Kara Ross Camarena, Ernesto Tiburcio

The Local Reaction to Unauthorized Mexican Migration to the US

Abstract: We study the political impacts of unauthorized Mexican migration to the United States. Our identification strategy relies on exogenous variation in Mexican municipalities and migrant networks from data on over 7 million likely unauthorized migrants who obtained consular IDs. We find evidence of conservative electoral and policy responses. Unauthorized migration significantly increases the vote share of the Republican Party in federal elections, decreases spending on education, and increases relative spending on policing and on the administration of justice. Among the mechanisms we explore, job loss in “migrant intensive” sectors and an increase in poverty best explain the political reaction. We also document subsequent out-migration and heightened in-group values among US natives. By contrast, unauthorized migration inflows have no discernible impact on wages, unemployment, or crime rates. We find suggestive evidence the main political impacts of unauthorized migration, and their drivers, are smaller in counties that have more progressive taxation or a more generous social safety net.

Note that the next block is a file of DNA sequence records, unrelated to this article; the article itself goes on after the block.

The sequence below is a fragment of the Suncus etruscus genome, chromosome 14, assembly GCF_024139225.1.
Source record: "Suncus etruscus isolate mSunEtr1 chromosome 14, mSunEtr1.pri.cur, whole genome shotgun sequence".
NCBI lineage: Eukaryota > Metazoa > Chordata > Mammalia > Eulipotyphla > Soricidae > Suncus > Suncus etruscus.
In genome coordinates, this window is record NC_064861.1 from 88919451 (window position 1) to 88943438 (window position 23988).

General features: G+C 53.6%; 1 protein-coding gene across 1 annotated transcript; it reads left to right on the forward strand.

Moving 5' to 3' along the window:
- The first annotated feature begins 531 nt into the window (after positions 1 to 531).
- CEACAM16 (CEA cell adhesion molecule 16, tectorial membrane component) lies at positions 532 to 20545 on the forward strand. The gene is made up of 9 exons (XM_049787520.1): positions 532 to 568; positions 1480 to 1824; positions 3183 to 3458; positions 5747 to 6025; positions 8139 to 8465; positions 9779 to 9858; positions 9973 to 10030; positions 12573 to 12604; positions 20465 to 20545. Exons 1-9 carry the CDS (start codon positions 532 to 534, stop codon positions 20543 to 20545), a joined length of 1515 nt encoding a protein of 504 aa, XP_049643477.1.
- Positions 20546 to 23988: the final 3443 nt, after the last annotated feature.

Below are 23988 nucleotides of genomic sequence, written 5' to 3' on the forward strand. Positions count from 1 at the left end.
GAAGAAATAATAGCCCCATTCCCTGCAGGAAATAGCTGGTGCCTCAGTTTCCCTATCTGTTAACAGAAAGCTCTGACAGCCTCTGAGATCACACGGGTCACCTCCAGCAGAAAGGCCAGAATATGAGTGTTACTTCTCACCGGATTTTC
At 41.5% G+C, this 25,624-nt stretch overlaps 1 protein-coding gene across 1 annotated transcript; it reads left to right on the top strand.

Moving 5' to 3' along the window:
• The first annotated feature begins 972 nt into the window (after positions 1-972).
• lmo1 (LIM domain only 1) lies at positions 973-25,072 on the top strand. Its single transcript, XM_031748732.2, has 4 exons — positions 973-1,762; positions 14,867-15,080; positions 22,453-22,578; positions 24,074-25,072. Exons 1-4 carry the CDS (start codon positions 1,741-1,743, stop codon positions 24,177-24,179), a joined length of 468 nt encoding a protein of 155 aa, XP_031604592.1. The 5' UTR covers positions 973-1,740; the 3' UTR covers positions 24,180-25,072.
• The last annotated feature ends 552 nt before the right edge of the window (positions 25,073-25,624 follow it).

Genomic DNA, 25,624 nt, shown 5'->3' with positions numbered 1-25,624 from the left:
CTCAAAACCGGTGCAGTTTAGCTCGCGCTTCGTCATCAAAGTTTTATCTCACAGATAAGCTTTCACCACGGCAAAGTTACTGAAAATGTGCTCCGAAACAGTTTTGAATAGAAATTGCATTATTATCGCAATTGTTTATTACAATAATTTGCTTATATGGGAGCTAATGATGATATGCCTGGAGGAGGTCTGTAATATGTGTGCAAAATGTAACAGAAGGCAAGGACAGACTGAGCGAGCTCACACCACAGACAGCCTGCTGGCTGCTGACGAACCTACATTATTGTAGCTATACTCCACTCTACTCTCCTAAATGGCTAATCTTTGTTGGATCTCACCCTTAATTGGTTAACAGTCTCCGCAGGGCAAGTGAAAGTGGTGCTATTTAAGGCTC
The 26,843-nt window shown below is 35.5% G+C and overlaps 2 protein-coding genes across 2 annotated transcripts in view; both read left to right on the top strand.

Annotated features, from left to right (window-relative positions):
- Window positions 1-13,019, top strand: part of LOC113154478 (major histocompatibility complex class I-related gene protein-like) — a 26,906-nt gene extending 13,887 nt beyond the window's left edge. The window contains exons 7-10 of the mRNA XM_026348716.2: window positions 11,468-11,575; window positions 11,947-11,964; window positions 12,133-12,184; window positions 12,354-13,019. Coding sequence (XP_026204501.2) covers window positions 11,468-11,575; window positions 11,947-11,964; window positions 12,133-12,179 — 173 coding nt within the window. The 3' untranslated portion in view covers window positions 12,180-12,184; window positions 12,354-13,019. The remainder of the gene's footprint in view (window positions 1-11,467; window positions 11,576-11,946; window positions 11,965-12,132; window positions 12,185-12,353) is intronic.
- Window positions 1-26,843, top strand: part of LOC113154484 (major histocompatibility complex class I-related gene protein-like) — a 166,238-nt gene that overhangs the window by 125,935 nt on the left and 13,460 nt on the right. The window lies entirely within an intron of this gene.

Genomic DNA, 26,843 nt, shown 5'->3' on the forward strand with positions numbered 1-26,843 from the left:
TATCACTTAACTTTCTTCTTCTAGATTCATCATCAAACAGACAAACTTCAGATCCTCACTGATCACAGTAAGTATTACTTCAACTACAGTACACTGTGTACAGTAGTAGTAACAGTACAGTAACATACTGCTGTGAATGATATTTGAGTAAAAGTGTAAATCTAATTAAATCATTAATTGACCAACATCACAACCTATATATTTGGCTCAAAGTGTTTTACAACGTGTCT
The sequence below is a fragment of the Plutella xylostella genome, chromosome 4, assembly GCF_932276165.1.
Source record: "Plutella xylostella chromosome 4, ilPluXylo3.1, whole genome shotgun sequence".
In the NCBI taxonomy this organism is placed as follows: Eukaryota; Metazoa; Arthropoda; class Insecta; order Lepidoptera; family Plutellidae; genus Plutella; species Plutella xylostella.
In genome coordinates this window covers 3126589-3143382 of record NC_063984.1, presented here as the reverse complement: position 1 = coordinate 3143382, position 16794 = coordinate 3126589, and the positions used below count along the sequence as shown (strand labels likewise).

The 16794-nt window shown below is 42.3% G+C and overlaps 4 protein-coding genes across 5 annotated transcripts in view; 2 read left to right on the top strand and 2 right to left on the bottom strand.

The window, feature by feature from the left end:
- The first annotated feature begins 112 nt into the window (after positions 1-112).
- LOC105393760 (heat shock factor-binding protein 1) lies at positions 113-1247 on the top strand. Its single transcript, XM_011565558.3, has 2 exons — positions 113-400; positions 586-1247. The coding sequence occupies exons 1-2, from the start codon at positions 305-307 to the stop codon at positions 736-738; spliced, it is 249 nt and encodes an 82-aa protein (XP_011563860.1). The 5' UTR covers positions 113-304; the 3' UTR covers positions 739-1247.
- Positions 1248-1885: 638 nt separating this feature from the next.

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The University of Chicago